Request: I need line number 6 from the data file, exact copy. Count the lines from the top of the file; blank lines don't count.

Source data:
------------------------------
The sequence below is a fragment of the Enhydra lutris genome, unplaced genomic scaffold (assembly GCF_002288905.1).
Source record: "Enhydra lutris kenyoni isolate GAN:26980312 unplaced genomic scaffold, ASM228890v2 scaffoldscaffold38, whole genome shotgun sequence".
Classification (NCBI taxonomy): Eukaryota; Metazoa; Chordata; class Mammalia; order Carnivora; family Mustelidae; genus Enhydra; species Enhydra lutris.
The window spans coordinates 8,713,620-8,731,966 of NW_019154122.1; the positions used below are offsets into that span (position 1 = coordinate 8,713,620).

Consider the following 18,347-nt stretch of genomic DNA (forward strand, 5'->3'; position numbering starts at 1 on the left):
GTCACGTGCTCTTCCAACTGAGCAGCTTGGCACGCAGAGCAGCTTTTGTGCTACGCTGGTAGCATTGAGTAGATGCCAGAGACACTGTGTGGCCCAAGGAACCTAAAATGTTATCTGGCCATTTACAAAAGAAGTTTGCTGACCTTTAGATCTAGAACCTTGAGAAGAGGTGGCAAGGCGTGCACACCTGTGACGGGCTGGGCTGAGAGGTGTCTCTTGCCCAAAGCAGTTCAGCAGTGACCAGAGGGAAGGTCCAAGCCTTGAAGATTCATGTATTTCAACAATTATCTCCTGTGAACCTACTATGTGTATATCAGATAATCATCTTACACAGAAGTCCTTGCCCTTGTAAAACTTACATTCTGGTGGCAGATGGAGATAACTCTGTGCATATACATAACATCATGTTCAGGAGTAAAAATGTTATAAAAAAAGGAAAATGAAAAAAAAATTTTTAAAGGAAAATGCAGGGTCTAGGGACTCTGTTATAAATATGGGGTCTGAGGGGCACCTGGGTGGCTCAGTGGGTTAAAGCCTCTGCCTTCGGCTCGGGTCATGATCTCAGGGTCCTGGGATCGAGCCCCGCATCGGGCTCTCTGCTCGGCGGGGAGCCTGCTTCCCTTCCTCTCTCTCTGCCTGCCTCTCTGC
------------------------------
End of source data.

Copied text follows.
GTCACGTGCTCTTCCAACTGAGCAGCTTGGCACGCAGAGCAGCTTTTGTGCTACGCTGGTAGCATTGAGTAGATGCCAGAGACACTGTGTGGCCCAAGGAACCTAAAATGTTATCTGGCCATTTACAAAAGAAGTTTGCTGACCTTTAGATCTAGAACCTTGAGAAGAGGTGGCAAGGCGTGCACACCTGTGACGGGCTGGGCTGAGAGGTGTCTCTTGCCCAAAGCAGTTCAGCAGTGACCAGAGGGAAGGTCCAAGCCTTGAAGATTCATGTATTTCAACAATTATCTCCTGTGAACCTACTATGTGTATATCAGATAATCATCTTACACAGAAGTCCTTGCCCTTGTAAAACTTACATTCTGGTGGCAGATGGAGATAACTCTGTGCATATACATAACATCATGTTCAGGAGTAAAAATGTTATAAAAAAAGGAAAATGAAAAAAAAATTTTTAAAGGAAAATGCAGGGTCTAGGGACTCTGTTATAAATATGGGGTCTGAGGGGCACCTGGGTGGCTCAGTGGGTTAAAGCCTCTGCCTTCGGCTCGGGTCATGATCTCAGGGTCCTGGGATCGAGCCCCGCATCGGGCTCTCTGCTCGGCGGGGAGCCTGCTTCCCTTCCTCTCTCTCTGCCTGCCTCTCTGC